(Bloomberg)—A deal is a deal, except for a growing number of companies that agreed to buy assets before the Covid-19 pandemic sent markets plunging.
Panicked executives already have launched a handful of legal battles that could blow up billions of dollars’ worth of merger and acquisition agreements. And litigators predict at least a dozen more limping deals will crash land in courts over the next few months.
Among the high-profile transactions that have become feuds are Mirae Asset Global Investments Co.’s $5.8 billion purchase of a U.S. luxury hotel portfolio from Anbang Insurance Group Co., SoftBank Group Corp.’s $3 billion acquisition of We Cos. stock, and Sycamore Partners’s $1.1 billion deal for a controlling stake in L Brands Inc., owner of the Victoria’s Secret lingerie chain.
“The cases are just the tip of the iceberg,” said Larry Hamermesh, a University of Pennsylvania law professor who specializes in Delaware corporate law. “There’s going to be a lot more deals that just get quietly renegotiated and never wind up in court.”
Already, half a dozen cases of virus-related challenges to transactions are before judges in Delaware Chancery Court, records show. The state is the corporate home to more than half of U.S. public companies and more than 60% of Fortune 500 firms.
The main reason some big deals are ending up in court is that the value of assets companies agreed to buy
have plummeted since the onset of the coronavirus pandemic.
With shutdowns of most retail businesses including stores, movie theaters and restaurants, the U.S. economy will contract a record 37% in the second quarter and have its worst recession since World War II, Bloomberg Industries estimates. More than 26 million Americans filed unemployment claims after losing their jobs.
Mergers and acquisitions worldwide are down 31% to $751 billion this year compared with the same period in 2019, according to data compiled by Bloomberg. In the U.S., deals including investments for U.S.-based companies has fallen 48% to $273 billion, the data show.
Buyers and sellers are looking for the nearest exit because many assets simply aren’t worth what they were a few months ago, said Eleanor Tyler, a legal analyst with Bloomberg Industries.
Whether a deal gets undone will depend on the specific language of each transaction agreement, and a judge determining that the virus is a “material adverse event,” she said.
“Most of the disasters felling deals in the past had local implications,” Tyler said. “This is global. We are somewhat in uncharted waters here.”
Two years ago in a Delaware court, German drugmaker Fresenius SE was allowed to scuttle a $4.3 billion buyout of U.S. rival Akorn Inc., which tried to cover up serious quality-control problems.
Chancery Judge Travis Laster said a material-adverse-event clause in the contract allowed Fresenius to renege after wrongdoing by Akorn executives cast doubt on the validity of its data and profitability. It was the first time a Delaware judge found an unequivocal violation of the clause.
But some deals specifically rule out pandemics as providing proper legal grounds to cancel a deal, said Harris Arch, a portfolio manager of DuPont Capital’s merger arbitrage strategy, which managed $266 million as of April 23.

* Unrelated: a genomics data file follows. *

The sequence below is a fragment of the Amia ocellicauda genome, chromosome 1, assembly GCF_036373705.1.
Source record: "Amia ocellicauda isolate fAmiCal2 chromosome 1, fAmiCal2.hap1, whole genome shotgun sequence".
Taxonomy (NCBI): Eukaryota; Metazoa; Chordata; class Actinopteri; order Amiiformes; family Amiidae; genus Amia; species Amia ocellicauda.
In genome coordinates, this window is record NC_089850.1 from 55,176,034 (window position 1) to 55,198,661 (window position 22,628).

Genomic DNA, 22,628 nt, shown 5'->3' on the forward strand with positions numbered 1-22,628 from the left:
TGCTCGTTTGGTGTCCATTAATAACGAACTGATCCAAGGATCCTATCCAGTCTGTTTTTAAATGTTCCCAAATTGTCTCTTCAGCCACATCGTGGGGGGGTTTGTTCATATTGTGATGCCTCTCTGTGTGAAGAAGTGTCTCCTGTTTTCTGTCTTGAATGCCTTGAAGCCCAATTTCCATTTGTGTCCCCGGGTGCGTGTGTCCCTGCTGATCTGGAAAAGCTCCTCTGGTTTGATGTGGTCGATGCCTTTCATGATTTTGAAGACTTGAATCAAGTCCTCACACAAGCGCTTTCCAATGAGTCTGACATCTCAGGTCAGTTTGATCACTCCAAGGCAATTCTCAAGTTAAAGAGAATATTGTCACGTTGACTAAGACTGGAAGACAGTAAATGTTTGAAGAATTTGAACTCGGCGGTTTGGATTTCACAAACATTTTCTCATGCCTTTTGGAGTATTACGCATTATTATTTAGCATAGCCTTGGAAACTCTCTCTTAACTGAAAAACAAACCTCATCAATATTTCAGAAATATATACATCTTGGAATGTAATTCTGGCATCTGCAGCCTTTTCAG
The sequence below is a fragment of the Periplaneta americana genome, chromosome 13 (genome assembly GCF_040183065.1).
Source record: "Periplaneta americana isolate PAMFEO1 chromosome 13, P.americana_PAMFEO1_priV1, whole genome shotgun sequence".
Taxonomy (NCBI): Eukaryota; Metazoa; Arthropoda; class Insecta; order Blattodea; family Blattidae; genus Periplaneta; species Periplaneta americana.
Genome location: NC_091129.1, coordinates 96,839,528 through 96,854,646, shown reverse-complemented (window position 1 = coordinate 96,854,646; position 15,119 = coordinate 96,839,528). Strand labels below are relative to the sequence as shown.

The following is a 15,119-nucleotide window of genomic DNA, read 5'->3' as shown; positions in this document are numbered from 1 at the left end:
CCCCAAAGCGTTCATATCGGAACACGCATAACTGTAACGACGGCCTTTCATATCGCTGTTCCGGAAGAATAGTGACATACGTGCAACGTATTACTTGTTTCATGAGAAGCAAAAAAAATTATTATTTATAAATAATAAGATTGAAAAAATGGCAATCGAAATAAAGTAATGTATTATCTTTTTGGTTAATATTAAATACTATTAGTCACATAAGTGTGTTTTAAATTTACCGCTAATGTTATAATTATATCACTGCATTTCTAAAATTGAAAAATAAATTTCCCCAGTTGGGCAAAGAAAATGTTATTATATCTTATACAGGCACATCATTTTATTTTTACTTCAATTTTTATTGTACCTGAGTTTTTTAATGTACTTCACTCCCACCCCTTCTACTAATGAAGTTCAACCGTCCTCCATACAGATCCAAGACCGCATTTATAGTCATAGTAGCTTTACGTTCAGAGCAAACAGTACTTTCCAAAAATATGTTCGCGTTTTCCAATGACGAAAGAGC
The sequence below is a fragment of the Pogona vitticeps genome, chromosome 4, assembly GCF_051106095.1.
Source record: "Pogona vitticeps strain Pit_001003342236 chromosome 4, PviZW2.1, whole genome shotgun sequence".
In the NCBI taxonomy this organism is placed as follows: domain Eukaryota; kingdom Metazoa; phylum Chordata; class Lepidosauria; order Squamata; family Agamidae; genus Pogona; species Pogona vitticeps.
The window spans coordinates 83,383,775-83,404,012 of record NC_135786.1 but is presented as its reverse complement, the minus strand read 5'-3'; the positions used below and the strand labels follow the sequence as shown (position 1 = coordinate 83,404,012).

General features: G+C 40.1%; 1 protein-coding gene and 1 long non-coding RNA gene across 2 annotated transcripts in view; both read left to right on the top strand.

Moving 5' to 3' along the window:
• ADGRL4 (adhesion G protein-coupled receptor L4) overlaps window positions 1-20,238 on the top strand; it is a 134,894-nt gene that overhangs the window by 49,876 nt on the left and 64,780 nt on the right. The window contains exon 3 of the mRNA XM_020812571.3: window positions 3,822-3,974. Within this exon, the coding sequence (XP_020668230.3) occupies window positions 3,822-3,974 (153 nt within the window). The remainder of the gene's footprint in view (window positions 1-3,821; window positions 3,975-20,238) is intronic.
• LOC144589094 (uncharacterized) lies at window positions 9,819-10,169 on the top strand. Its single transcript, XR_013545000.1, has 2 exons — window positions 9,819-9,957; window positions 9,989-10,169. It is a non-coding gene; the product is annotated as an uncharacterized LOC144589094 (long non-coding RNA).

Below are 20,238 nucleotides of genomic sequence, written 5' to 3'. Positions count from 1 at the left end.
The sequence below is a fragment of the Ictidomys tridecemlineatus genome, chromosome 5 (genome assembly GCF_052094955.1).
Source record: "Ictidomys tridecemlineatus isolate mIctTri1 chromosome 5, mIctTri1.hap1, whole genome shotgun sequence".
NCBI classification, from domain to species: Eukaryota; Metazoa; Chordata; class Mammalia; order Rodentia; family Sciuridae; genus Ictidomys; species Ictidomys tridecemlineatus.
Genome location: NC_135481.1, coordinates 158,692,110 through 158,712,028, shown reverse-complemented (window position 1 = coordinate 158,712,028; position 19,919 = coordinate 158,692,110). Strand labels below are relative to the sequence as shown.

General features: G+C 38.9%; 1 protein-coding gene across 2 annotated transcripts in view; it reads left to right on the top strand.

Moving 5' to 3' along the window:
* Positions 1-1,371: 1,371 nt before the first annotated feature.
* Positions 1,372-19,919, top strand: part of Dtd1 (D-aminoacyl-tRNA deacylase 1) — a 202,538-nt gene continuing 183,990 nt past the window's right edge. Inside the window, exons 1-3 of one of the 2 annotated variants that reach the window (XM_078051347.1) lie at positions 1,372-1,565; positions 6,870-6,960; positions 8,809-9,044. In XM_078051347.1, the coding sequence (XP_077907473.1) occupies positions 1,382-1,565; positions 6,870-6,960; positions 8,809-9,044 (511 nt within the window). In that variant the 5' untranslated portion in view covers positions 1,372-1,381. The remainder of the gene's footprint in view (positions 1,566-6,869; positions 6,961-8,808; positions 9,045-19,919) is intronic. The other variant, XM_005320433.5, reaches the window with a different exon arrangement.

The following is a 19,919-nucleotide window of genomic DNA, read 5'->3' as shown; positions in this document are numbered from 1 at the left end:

“Courts are going to be very reluctant to provide a loophole to buyers, especially when” the deals carve out pandemics, Arch said in an interview. “I expect many of the deals to close on the terms agreed upon in the original contract.”
When buyers are unable to deploy material-adverse-event clauses to scuttle the contract, they look for other ways to pressure the seller into renegotiating the deal, Arch said.
Mike Samuels, a portfolio manager at New York-based Broome Street Capital, said the L Brands case may indicate whether Delaware courts will view the virus as a legitimate reason to bail on a deal because the acquirer, Sycamore, is “putting contract language to the test.”
Roy Behren, portfolio manager for the Merger Fund at Westchester Capital Management, said he’s keeping an eye on deals such as Simon Property Group Inc.’s $3.6 billion bid to buy Taubman Centers Inc., and Eldorado Resorts Inc.’s $17.3 billion purchase of Caesars Entertainment Corp. He said he sees those as the “riskiest deals with the potential for breaking.”
Delaware chancery courts will always be a bellwether for the fate of deals where executives are having second thoughts, said Charles Elson, director of the John L. Weinberg Center for Corporate Governance at the University of Delaware.
“We saw this after the 9-11 attacks and the Great Recession of 2008,” when economic upheaval forced dealmakers to reconsider their plans, Elson said. “It’s well known that Delaware will enforce contracts and properly decide rights under them. That’s why people incorporate here.”
The Anbang case is AB Stable VIII LLC v. MAPS Hotel and Resorts One LLC, No. 2020-0310, Delaware Chancery Court (Wilmington).
To contact the reporters on this story: Jef Feeley in Wilmington, Delaware at [email protected];
Joshua Fineman in New York at [email protected].
To contact the editors responsible for this story: David Glovin at [email protected]
Steve Stroth, Michael Hytha
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